Show Me the Money: Lessons from the New Renewable Energy Capital of the World

October 18, 2022 by Jesse Valente

Two engineers in safety gear and hard hats walk through a field of solar panels.

Queensland, Australia recently announced a renewable energy plan that makes it a model for community-backed public-private partnerships in the renewable sector. Backing from multiple levels of government, public appetite for renewable energy, and industry desire to capitalize on renewables have combined to turn climate pledges into tangible results. Queensland Premier Annastacia Palaszczuk calls it “one of the biggest announcements our government has ever made.”[1] Several key lessons can be learned from Queensland for any state, country, or locality hoping to mirror its successes.

Premier Palaszczuk announced a plan to convert the state’s coal-fired power plants to renewable hubs by 2035.[2] More than just a pledge, the project is backed by A$62 billion ($40 billion US).[3] The total funding mix is expected to include money from federal, state, and private sources.[4] However, “industry has been leading in the conversation about renewable energy,” according to Maggie McKeown of the Queensland Conservation Council.[5] Queensland demonstrates the importance of having legitimate financial backing to support any climate pledge. Similar projects in the future should be sure not to ignore potential funding sources from multiple areas.

This new funding will provide the resources needed to ensure that Queensland will source 80% of its energy needs from renewables by 2035.[6] This is an increase from the 21% figure today, replacing the coal that currently supplies 75% of Queensland’s energy.[7] To assuage fears of blackout from too swift an abandonment of coal, the coal-fired stations will be kept functional as backup until 2035.[8] The plan is expected to cut greenhouse gas emissions from Queensland’s energy sector by 90%.[9] The dramatic shift in energy sourcing in Queensland is essential to meeting its carbon neutrality goals. Although it may seem counterintuitive, a crucial aspect of this decision is the conservative approach of keeping coal-fired stations functional until 2035. The continued functionality of coal plants will help avoid blackouts and the bad press they would bring the energy transition.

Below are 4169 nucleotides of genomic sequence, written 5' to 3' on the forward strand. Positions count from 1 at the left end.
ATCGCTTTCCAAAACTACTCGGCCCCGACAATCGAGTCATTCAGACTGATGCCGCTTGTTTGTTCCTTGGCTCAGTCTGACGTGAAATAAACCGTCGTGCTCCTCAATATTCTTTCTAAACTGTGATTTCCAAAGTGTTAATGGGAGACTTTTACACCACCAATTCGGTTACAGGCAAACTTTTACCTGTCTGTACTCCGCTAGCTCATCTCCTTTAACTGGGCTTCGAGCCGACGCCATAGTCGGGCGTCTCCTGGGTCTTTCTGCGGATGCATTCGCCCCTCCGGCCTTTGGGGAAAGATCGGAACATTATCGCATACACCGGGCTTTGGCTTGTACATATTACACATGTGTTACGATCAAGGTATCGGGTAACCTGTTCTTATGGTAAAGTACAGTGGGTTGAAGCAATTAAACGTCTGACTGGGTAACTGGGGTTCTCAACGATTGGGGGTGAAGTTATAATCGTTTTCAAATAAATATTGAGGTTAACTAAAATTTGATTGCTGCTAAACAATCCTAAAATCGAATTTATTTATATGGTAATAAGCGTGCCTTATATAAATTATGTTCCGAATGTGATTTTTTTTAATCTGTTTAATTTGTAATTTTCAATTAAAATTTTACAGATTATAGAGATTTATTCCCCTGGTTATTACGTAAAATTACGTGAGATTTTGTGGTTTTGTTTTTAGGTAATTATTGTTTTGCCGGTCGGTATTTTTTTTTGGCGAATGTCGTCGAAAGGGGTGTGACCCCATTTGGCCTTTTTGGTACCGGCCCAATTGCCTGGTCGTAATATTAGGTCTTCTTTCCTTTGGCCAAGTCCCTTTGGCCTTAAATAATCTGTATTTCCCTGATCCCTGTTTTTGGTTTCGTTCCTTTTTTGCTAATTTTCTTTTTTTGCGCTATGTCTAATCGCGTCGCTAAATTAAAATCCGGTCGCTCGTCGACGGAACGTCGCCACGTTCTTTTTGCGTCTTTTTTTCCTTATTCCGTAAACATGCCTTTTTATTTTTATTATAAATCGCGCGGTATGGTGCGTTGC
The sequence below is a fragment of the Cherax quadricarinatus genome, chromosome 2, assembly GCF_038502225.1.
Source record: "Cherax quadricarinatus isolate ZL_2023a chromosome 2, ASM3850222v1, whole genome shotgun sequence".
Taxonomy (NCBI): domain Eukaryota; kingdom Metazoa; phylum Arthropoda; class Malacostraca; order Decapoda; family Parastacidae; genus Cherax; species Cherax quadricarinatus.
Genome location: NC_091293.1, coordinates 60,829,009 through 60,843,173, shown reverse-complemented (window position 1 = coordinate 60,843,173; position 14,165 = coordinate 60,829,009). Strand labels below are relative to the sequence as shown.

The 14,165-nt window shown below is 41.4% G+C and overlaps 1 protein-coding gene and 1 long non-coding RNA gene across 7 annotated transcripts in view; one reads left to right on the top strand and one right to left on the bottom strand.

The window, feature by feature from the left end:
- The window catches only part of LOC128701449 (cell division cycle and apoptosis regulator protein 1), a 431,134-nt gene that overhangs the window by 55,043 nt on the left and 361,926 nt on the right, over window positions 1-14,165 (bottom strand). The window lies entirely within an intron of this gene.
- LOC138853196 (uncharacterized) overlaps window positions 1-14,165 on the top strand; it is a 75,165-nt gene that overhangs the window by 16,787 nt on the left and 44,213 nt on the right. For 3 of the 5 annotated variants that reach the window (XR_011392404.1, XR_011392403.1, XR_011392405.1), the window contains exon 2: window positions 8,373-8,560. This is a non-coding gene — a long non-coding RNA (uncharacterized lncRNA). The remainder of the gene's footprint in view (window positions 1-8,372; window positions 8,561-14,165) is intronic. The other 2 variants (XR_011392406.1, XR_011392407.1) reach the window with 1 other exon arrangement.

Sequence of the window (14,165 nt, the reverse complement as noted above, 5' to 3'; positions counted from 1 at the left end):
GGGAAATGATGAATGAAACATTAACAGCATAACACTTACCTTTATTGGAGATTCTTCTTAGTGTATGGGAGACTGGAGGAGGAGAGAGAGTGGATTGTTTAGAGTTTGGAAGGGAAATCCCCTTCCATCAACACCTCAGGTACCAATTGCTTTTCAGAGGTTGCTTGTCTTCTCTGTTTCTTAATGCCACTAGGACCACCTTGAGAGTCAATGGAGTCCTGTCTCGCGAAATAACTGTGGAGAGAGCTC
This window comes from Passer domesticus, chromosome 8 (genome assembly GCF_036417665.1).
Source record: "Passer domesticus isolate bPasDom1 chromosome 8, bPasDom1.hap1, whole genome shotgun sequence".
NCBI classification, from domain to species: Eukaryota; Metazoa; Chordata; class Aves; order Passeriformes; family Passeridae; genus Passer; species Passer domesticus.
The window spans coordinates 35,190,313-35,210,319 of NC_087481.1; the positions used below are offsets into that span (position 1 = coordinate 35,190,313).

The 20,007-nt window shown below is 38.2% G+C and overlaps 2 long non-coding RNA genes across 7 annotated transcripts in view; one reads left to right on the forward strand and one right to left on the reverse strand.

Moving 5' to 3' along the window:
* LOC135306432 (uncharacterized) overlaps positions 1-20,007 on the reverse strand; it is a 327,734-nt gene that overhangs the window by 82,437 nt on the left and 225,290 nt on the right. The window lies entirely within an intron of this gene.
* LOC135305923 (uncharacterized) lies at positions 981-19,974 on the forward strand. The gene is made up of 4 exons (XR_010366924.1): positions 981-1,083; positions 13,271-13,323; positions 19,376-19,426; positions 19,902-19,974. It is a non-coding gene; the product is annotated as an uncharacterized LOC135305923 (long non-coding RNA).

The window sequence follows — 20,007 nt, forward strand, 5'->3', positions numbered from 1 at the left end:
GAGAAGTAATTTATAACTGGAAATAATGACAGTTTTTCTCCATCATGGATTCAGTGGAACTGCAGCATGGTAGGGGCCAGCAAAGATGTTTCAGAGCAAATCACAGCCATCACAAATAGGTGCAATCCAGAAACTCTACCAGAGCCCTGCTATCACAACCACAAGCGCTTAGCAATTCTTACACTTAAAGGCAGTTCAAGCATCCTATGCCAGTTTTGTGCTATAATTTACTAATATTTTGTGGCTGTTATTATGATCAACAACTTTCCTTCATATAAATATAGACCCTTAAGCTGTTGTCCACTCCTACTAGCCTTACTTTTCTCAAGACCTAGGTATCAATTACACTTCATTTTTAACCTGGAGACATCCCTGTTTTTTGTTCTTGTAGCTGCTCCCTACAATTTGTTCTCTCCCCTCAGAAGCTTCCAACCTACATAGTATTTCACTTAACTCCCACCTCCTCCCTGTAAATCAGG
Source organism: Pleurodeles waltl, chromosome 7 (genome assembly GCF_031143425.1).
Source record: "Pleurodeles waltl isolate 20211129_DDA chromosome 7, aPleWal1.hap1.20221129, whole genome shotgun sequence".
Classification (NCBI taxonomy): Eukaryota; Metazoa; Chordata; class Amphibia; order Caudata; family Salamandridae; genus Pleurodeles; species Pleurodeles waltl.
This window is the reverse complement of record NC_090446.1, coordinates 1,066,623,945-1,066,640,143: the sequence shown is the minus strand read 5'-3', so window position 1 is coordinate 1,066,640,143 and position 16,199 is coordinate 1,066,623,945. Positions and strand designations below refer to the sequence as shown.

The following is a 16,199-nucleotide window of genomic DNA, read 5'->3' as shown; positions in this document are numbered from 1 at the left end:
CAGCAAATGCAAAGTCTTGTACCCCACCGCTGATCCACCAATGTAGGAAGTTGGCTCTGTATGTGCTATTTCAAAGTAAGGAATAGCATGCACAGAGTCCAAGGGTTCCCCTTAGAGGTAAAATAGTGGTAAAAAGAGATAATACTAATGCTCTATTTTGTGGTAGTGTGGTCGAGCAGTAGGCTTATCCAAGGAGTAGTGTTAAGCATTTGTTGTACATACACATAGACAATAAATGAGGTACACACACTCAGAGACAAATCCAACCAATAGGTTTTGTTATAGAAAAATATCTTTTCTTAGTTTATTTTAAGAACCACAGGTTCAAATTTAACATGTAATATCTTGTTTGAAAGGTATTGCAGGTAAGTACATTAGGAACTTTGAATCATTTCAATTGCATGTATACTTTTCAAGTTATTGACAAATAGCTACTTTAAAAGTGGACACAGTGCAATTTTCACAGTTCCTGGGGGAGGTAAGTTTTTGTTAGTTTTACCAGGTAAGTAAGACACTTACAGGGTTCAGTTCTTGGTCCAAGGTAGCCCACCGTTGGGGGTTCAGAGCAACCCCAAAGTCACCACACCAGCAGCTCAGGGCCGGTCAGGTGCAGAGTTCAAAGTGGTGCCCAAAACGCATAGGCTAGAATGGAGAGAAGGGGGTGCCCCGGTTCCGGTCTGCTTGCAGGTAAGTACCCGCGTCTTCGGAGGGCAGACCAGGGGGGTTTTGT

Key to Queensland’s plan is treating the community as an important stakeholder. The “community appetite” for renewables is high in Queensland, and this plan helps to meet that appetite.[10] This appetite is well-founded since this new plan is expected to lower household power prices by A$150 and small business prices by A$1495.[11] Additionally, it is expected to create 100,000 jobs, with 95% of the investment going to the local community.[12] This job creation comes in addition to A$150 million to help transition affected coal workers to new jobs.[13] According to Premier Palaszczuk, funds will be provided for “reskilling, transfer to new opportunities and advice on future career pathways.”[14] Any plans that hope to utilize the model in Queensland need to consider the community as an essential stakeholder at all stages of project development.

Queensland’s renewable energy plan provides an important model to any government hoping to accomplish something similar. There are three key takeaways. First, any similar strategy should be sure to engage multiple sources for possible funding. Second, contingencies should be in place to avoid issues that may arise if the project doesn’t go as planned. Third, government and industry should treat the community as an essential stakeholder and consider community needs. The lessons from Queensland are valuable and deserve consideration in any future large-scale, government-backed renewable energy project.

[1] Tobias Jurss-Lewis, Queensland government set to unveil major investments along with 10-year energy plan, ABC News (Sep. 27, 2022),

[2] Lewis Jackson, Australian state unveils $40 bln clean energy plan to slash reliance on coal, Reuters (Sep. 28, 2022),

[3] Id.

[4] See Mark Ludlow, Queensland to cut off coal power by 2035, Australian Financial Review (Sep. 28, 2022),

[5] Jurss-Lewis, supra note 1.

[6] Jackson, supra note 2.

[7] Ludlow, supra note 4.

[8] See Ludlow, supra note 4.

[9] Jackson, supra note 2.

[10] See Jurss-Lewis, supra note 1.

[11] See Ludlow, supra note 4.

[12] Ludlow, supra note 4.

[13] Ludlow, supra note 4.

[14] Ludlow, supra note 4.